The kitten room is not very large but the furry ones have lots of places to hide, and hide they did. We repeated the chase scene at least six times, then I stopped counting. At one point, Annie ducked under a little set of steps the cats all like to use as a hiding spot. I thought I'd be clever and hold down one side of the steps while gingerly lifting the other side and holding the carrier close to them. I reasoned Annie would think she had no place to go except inside the carrier. It's extremely humbling to be outsmarted by a five-month-old kitten. After about 30 minutes of this charade, I decided to get tough. I found a bigger, thicker towel and used plastic containers to block part of the kittens' perch on top of the old cupboard. When I was sure I had them both cornered, I threw the big towel over them. Got 'em!
I scooped up the towel, holding onto it for dear life, only to find I'd grabbed Bailey. Apparently he had decided to join in the game. I turned around to see Annie and Gracie grinning at me from atop the light - again. I'm a very patient person most of the time and I'm very kind to animals all the time, but these girls were about to change my attitude about trying to rescue feral kittens. In desperation, I started using the towel to shoo the girls from their positions and though I know it was frightening to them, I had to get them into the carrier. I don't really know how I succeeded, but I do know it was not an easy task. I ejected Bailey from the carrier three times and finally relocated him. That's when I was finally able to corner the girls. Sweet little Bailey had been trying to "help" me I think. When the girls would shinny up the kitty condo, he'd skittle up after them and sit on top of the old cupboard and peer down at me too. He seemed to enjoy the chase.
The story did not end there - oh no, that would have been too easy.
After the 35-minute drive to the spay clinic, I took the girls inside and told the man and wife who run the clinic about my adventure with the kittens. They laughed when I told them some kittens are feral, some are more feral, but these were the most feral I'd seen in a long time. The man peered into the carrier and exclaimed they wouldn't be a problem. He took them to a room where he attempted to get them into their holding cage for the night. I wasn't allowed to go into that room, but what I heard from my place at the front desk was enough for me to know exactly what happened. The woman asked me to sign the consent form while her spouse dealt with the girls. I suggested he might need some help and she laughed. Then we heard what sounded like something lunging against the closed door, a series of bangs, booms, crashes, and the frantic man called to his wife. She asked, "Do you need a little help?", to which he replied, "HELL YES!!!!". She scooched her way inside the room and more crashes and booms were heard, along with a few choice phrases, including, "I'll go get the net".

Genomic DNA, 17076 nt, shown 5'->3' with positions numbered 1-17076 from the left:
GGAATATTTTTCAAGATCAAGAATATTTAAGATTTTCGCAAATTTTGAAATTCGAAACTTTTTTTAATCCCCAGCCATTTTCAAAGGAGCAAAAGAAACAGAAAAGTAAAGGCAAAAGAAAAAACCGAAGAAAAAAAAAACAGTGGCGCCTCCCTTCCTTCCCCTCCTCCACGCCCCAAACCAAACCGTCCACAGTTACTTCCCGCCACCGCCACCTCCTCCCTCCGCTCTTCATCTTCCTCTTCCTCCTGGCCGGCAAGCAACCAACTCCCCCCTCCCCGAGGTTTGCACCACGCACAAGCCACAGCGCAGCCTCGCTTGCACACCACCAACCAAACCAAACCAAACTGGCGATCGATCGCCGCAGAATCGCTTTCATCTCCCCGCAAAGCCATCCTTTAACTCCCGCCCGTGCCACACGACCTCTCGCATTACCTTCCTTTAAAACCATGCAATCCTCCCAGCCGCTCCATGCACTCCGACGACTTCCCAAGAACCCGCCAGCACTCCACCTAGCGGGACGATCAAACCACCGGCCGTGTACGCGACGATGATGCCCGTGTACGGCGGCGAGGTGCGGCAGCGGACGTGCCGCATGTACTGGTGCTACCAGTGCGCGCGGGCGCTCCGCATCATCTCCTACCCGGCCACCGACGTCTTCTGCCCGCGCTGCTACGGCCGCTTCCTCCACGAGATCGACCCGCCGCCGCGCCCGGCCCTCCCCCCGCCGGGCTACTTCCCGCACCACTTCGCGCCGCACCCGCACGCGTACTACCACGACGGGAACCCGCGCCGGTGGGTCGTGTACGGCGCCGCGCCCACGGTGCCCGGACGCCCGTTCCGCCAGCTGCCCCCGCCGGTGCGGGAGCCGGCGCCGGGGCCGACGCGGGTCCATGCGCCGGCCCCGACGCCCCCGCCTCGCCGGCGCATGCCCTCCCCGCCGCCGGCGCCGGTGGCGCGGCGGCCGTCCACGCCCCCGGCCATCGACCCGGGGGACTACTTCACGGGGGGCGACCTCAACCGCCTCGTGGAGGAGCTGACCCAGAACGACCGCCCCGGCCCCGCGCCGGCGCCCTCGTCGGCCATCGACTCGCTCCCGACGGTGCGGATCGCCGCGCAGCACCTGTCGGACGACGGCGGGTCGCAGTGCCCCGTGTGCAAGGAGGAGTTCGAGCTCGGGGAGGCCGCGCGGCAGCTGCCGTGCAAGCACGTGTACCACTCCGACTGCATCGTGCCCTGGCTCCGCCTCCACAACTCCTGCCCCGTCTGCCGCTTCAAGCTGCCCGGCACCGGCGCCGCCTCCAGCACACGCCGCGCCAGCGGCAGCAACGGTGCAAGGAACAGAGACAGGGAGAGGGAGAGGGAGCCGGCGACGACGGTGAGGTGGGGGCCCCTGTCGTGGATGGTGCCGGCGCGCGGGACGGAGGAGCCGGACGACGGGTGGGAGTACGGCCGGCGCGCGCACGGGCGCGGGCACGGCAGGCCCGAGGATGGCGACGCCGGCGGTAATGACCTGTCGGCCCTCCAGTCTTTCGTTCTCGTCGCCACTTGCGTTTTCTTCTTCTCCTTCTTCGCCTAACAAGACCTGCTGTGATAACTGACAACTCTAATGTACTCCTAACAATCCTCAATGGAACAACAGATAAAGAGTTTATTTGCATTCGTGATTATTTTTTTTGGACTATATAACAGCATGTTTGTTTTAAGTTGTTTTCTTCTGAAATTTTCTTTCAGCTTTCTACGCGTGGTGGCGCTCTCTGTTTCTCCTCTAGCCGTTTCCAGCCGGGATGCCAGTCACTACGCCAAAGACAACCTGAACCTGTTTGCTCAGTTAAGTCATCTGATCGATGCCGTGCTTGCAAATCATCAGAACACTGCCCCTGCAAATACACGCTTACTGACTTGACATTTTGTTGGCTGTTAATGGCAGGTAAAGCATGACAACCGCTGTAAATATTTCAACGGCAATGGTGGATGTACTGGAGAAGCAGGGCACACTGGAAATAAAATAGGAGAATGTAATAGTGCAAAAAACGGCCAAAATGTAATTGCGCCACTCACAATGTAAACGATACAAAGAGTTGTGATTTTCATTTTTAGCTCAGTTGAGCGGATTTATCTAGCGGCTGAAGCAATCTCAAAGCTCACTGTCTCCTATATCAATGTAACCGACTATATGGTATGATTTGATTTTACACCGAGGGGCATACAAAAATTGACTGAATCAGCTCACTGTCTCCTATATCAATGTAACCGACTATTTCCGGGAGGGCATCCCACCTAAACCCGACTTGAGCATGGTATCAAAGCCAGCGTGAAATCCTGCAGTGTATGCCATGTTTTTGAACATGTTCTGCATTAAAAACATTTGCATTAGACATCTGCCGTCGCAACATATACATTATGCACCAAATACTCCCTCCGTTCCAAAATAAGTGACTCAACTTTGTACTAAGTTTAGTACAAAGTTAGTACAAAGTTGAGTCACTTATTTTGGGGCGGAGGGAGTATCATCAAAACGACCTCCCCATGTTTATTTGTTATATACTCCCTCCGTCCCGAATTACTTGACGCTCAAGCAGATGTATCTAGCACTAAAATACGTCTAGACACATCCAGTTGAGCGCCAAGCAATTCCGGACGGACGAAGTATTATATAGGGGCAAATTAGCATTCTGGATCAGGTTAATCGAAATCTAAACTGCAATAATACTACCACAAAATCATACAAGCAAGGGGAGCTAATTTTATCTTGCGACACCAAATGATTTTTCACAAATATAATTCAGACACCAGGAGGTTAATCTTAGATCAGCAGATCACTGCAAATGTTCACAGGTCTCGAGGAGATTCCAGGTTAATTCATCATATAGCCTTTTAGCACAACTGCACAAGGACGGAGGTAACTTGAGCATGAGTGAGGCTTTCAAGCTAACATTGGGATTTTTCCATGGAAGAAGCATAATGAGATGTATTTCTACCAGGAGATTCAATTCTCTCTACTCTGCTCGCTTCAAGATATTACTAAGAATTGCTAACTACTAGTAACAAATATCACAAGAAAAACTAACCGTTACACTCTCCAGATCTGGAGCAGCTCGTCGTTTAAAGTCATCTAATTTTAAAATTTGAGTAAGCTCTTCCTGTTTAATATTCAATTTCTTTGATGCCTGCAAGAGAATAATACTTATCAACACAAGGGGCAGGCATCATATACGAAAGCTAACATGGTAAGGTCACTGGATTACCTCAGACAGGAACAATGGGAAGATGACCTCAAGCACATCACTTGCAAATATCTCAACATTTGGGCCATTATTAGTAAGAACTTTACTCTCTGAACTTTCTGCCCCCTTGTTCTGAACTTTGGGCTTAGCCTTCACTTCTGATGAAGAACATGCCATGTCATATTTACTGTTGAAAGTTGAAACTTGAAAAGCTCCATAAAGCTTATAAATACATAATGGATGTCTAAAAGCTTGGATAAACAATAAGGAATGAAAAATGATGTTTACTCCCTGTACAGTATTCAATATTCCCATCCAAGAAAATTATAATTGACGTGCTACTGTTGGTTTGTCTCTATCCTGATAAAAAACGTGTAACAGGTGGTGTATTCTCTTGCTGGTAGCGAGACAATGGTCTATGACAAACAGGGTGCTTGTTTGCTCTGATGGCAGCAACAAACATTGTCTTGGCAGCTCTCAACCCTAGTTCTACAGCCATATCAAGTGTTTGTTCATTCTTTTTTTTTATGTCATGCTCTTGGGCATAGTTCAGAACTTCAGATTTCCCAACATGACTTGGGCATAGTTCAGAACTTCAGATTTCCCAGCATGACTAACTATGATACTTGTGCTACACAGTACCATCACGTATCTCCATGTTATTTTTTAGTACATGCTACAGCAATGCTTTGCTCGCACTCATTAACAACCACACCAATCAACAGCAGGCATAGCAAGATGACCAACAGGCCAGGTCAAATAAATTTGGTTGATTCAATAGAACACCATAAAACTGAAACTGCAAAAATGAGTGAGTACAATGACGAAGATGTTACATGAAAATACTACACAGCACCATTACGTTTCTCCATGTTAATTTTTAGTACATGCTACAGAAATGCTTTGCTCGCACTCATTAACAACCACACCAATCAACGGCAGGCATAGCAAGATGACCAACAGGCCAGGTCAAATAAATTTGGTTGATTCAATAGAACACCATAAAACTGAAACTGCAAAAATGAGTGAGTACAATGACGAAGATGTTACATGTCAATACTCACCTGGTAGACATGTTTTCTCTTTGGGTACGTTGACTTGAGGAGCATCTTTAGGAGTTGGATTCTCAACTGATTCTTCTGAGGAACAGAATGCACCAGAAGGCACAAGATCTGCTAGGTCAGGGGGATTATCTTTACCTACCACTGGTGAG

All I could do was stand at the desk with my head in my hands. The resident cats and one dog looked at me as if to ask what sort of demonic plague I'd delivered upon them, but they remained eerily calm despite the terrible noises we were hearing. As I was waiting for things to settle down, two men came in with a cat to be spayed and asked what in the world was going on in that room. I told them two little kittens had escaped from their carrier and left it at that. The looks on their faces were priceless. When the woman came out of the room she appeared frazzled and I profusely apologized for the kittens' behavior. She was very sweet and said, "Oh honey, it's not a problem. We caught one and we'll eventually catch the other one. It must be a full moon". On my way home, I offered some prayers for her and her spouse.
I've never given up on cats or kittens in my life and I'm not going to give up now. I realize though, these kittens are going to test my patience and endurance. I hope I'm up for it.